Yin vs. Yang Yoga

Yin Yoga is a slow-paced style of yoga with postures that are held for longer periods of time. During this practice you will increase circulation in your joints and improve your flexibility by applying moderate stress to your connective tissues. Yin Yoga is traditionally a more meditative approach and aids in bringing awareness and inner silence – which most of us desperately need in our daily lives.

We can think of the main intention of Yin Yoga to be maintaining or improving the current state of heath to optimal levels. Not to be confused with Restorative Yoga which is designed to take an unhealthy body and hopefully bring it back to normal.

 

Benefits of a regular Yin Yoga practice:

  • Calms and balances the mind and body
  • Reduces stress and anxiety
  • Increases circulation
  • Improves flexibility
  • Releases fascia and improves joint mobility
  • Balances the internal organs and improves the flow of chi or prana

 

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Yin yoga can help us tap into our parasympathetic nervous system. You may have heard some of the reasons activating the parasympathetic nervous system is beneficial (stress, tension, blood pressure, sleep, digestion, immune function, hormones, etc)—and that most of us don’t do it often enough. Instead, we spend our days locked in sympathetic nervous system overdrive, constantly being pulled from one overly important deadline to another.

 

 

Belly breathing can be a quick and easy way to change this. Pay close attention while breathing from the abdomen and in no time you will notice a significant shift. It may feel like a wave of relaxation washes over the body. The deepest layers of the belly soften, the forehead tingles, and the brain relaxes. It’s as if the whole body takes a prolonged sigh. As you move deeper into a yin practice, the breath slows down significantly drawing you deeper and deeper into this parasympathetic, or relaxation, mode. This is where the internal organs get a chance to catch up on their to-do list (digest, eliminate toxins, heal, repair).

 

So, what is Yang Yoga?

Yang yoga is a term used to describe the more dynamic and active forms of yoga. Ashtanga yoga, Hatha yoga, and Vinyasa yoga are specific styles that could be included as a yang practice. Yang yoga poses often emphasize strength and endurance, they are active, powerful, and generate heat in the body. The benefits of an active yoga practice can include increased fitness levels and other physical characteristics. A 2014 study in the International Journal of Yoga, for example, found that Hatha Yoga practice increased balance in young adults. It also increases mental and physical endurance.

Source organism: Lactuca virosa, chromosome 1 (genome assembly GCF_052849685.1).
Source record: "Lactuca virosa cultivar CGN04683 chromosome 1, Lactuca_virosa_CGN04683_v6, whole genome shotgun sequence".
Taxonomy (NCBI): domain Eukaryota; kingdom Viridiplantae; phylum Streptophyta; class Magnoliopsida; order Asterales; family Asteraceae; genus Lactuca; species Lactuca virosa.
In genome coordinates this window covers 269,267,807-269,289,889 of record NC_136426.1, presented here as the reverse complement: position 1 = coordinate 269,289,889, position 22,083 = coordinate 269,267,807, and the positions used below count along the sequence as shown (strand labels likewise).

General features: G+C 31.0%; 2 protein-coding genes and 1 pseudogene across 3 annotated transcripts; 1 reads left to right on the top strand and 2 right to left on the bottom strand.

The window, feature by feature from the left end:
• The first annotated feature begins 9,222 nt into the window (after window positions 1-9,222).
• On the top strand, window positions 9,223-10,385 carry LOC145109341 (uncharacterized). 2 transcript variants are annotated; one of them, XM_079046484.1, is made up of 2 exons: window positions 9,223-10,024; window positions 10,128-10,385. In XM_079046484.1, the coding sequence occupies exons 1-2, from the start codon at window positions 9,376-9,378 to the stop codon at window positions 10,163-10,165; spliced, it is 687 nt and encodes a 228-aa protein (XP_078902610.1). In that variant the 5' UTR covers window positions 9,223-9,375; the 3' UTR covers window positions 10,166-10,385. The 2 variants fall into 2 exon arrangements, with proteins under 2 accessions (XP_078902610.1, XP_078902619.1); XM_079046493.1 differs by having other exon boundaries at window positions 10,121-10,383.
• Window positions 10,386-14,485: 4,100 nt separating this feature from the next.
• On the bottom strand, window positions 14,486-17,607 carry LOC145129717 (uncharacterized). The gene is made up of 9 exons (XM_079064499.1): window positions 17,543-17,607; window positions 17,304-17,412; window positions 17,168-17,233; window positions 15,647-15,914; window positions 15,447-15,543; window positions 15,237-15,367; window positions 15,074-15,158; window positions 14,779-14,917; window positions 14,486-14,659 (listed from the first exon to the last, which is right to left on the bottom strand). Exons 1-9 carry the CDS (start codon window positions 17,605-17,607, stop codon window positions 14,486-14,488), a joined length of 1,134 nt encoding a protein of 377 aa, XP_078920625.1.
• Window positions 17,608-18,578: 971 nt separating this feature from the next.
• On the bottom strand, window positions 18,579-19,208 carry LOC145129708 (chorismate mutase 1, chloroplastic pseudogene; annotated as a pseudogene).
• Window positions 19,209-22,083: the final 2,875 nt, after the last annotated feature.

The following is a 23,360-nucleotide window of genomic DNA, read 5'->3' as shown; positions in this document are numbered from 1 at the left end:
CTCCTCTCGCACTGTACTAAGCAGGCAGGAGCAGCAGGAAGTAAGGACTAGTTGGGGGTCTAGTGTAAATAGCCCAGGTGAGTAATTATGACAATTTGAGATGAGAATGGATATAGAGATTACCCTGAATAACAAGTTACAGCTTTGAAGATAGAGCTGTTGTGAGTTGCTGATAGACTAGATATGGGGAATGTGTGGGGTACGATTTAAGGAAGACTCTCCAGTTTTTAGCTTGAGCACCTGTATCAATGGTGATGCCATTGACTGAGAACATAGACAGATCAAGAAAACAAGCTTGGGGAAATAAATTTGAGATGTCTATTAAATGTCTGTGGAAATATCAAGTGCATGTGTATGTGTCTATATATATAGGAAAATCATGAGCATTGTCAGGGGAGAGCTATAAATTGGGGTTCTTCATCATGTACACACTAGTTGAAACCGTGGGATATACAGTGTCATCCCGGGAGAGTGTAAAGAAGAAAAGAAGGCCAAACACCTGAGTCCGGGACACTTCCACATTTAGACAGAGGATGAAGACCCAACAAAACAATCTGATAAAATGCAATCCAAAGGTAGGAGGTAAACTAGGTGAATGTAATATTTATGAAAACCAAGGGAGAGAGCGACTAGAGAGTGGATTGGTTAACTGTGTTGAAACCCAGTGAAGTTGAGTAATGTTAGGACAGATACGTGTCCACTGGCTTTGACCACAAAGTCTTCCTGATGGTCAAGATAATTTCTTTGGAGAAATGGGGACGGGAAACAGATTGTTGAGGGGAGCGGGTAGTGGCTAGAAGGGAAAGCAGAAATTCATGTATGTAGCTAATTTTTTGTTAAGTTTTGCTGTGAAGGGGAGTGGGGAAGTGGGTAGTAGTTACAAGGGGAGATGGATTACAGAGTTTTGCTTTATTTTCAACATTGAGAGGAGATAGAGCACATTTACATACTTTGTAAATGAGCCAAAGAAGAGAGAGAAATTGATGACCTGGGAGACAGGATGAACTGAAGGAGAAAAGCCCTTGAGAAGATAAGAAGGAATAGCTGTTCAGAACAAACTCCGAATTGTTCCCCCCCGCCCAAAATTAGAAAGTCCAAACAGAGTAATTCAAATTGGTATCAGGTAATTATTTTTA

Benefits of a regular Yang Yoga practice

-        Develops strength and flexibility

-        Releases chronic tension

-        Calms restless thoughts

-        Supports mental clarity

-        Improves circulations

-        Releases toxins

-        Recharges and Energizes

-        Encourages Self-Acceptance

 

When we practice in an active asana class, we intentionally put our bodies into an intense work-out in order to find physical release. Our bodies are then tired enough to allow us to sit or lie completely still, which in turn allows the mind to also find stillness. This is what yoga is all about – being able to still our bodies, and cease our minds from wandering.

 

For example: In Vinyasa flow yoga, the movement through a series of poses is synchronized with the inhale and exhale of the breath. Vinyasa has both mental and physical benefits. Physically, sweat expels toxins and re-energizes your body. Mentally, the synchronized breathing relaxes your mind and helps to release any blockage of energy flow throughout your body. It can be as intense or as gentle as you like.

 

All forms of exercise can be categorized as yin or yang based on the tissues they target. Exercises that focus on muscles and blood are yang, exercises that focus on connective tissue are yin. You’ve heard it before: move it or lose it. The tissues in our bodies must all undergo stress to stay healthy. If we do not exercise our heart it will degerate, if we do not exercise our muscles they will atrophy, if we do not bend our joints they will become stiff and painful. Traditionally, yin and yang are thought of as complementary – not opposites. Thus, balancing your more physically demanding yoga practice with gentle postures can be a way to create balance and harmony.